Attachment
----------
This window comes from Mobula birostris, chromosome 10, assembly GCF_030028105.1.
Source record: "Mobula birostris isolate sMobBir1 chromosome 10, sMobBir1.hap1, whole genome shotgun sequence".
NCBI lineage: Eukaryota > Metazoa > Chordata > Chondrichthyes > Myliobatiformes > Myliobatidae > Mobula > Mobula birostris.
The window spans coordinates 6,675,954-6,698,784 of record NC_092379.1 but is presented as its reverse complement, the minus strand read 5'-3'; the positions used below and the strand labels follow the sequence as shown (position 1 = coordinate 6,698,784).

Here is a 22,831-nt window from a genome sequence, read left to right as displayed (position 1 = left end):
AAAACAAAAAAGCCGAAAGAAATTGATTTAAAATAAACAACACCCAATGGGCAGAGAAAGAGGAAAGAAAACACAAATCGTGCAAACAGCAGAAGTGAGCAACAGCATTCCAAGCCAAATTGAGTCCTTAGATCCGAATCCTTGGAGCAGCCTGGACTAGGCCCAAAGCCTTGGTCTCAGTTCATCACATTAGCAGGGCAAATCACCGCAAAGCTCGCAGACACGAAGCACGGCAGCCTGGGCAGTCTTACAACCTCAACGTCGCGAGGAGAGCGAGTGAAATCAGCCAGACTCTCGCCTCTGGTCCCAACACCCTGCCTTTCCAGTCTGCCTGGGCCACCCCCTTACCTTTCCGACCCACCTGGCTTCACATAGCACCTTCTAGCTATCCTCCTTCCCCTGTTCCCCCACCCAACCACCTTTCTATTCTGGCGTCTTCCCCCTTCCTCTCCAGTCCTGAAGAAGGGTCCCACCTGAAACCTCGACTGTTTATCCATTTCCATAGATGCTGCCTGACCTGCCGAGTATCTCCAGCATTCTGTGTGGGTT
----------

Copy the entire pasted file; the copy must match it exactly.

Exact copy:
This window comes from Mobula birostris, chromosome 10, assembly GCF_030028105.1.
Source record: "Mobula birostris isolate sMobBir1 chromosome 10, sMobBir1.hap1, whole genome shotgun sequence".
NCBI lineage: Eukaryota > Metazoa > Chordata > Chondrichthyes > Myliobatiformes > Myliobatidae > Mobula > Mobula birostris.
The window spans coordinates 6,675,954-6,698,784 of record NC_092379.1 but is presented as its reverse complement, the minus strand read 5'-3'; the positions used below and the strand labels follow the sequence as shown (position 1 = coordinate 6,698,784).

Here is a 22,831-nt window from a genome sequence, read left to right as displayed (position 1 = left end):
AAAACAAAAAAGCCGAAAGAAATTGATTTAAAATAAACAACACCCAATGGGCAGAGAAAGAGGAAAGAAAACACAAATCGTGCAAACAGCAGAAGTGAGCAACAGCATTCCAAGCCAAATTGAGTCCTTAGATCCGAATCCTTGGAGCAGCCTGGACTAGGCCCAAAGCCTTGGTCTCAGTTCATCACATTAGCAGGGCAAATCACCGCAAAGCTCGCAGACACGAAGCACGGCAGCCTGGGCAGTCTTACAACCTCAACGTCGCGAGGAGAGCGAGTGAAATCAGCCAGACTCTCGCCTCTGGTCCCAACACCCTGCCTTTCCAGTCTGCCTGGGCCACCCCCTTACCTTTCCGACCCACCTGGCTTCACATAGCACCTTCTAGCTATCCTCCTTCCCCTGTTCCCCCACCCAACCACCTTTCTATTCTGGCGTCTTCCCCCTTCCTCTCCAGTCCTGAAGAAGGGTCCCACCTGAAACCTCGACTGTTTATCCATTTCCATAGATGCTGCCTGACCTGCCGAGTATCTCCAGCATTCTGTGTGGGTT